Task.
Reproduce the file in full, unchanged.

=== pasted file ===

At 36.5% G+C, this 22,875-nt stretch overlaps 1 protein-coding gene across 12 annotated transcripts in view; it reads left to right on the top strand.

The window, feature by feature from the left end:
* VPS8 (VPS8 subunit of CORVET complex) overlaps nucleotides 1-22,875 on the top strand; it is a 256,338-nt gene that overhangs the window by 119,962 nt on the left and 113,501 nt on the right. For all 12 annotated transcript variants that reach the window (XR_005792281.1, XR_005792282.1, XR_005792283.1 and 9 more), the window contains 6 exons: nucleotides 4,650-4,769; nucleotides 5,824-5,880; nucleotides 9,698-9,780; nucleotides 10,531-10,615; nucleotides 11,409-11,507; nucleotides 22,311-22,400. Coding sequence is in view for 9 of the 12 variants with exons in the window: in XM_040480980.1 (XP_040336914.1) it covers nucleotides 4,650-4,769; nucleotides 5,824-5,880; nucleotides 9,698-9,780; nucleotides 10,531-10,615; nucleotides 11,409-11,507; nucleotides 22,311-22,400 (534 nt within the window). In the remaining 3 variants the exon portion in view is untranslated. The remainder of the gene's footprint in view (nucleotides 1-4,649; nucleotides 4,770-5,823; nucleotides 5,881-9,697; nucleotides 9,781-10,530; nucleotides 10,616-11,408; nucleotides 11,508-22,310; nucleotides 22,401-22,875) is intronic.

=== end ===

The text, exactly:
At 36.5% G+C, this 22,875-nt stretch overlaps 1 protein-coding gene across 12 annotated transcripts in view; it reads left to right on the top strand.

The window, feature by feature from the left end:
* VPS8 (VPS8 subunit of CORVET complex) overlaps nucleotides 1-22,875 on the top strand; it is a 256,338-nt gene that overhangs the window by 119,962 nt on the left and 113,501 nt on the right. For all 12 annotated transcript variants that reach the window (XR_005792281.1, XR_005792282.1, XR_005792283.1 and 9 more), the window contains 6 exons: nucleotides 4,650-4,769; nucleotides 5,824-5,880; nucleotides 9,698-9,780; nucleotides 10,531-10,615; nucleotides 11,409-11,507; nucleotides 22,311-22,400. Coding sequence is in view for 9 of the 12 variants with exons in the window: in XM_040480980.1 (XP_040336914.1) it covers nucleotides 4,650-4,769; nucleotides 5,824-5,880; nucleotides 9,698-9,780; nucleotides 10,531-10,615; nucleotides 11,409-11,507; nucleotides 22,311-22,400 (534 nt within the window). In the remaining 3 variants the exon portion in view is untranslated. The remainder of the gene's footprint in view (nucleotides 1-4,649; nucleotides 4,770-5,823; nucleotides 5,881-9,697; nucleotides 9,781-10,530; nucleotides 10,616-11,408; nucleotides 11,508-22,310; nucleotides 22,401-22,875) is intronic.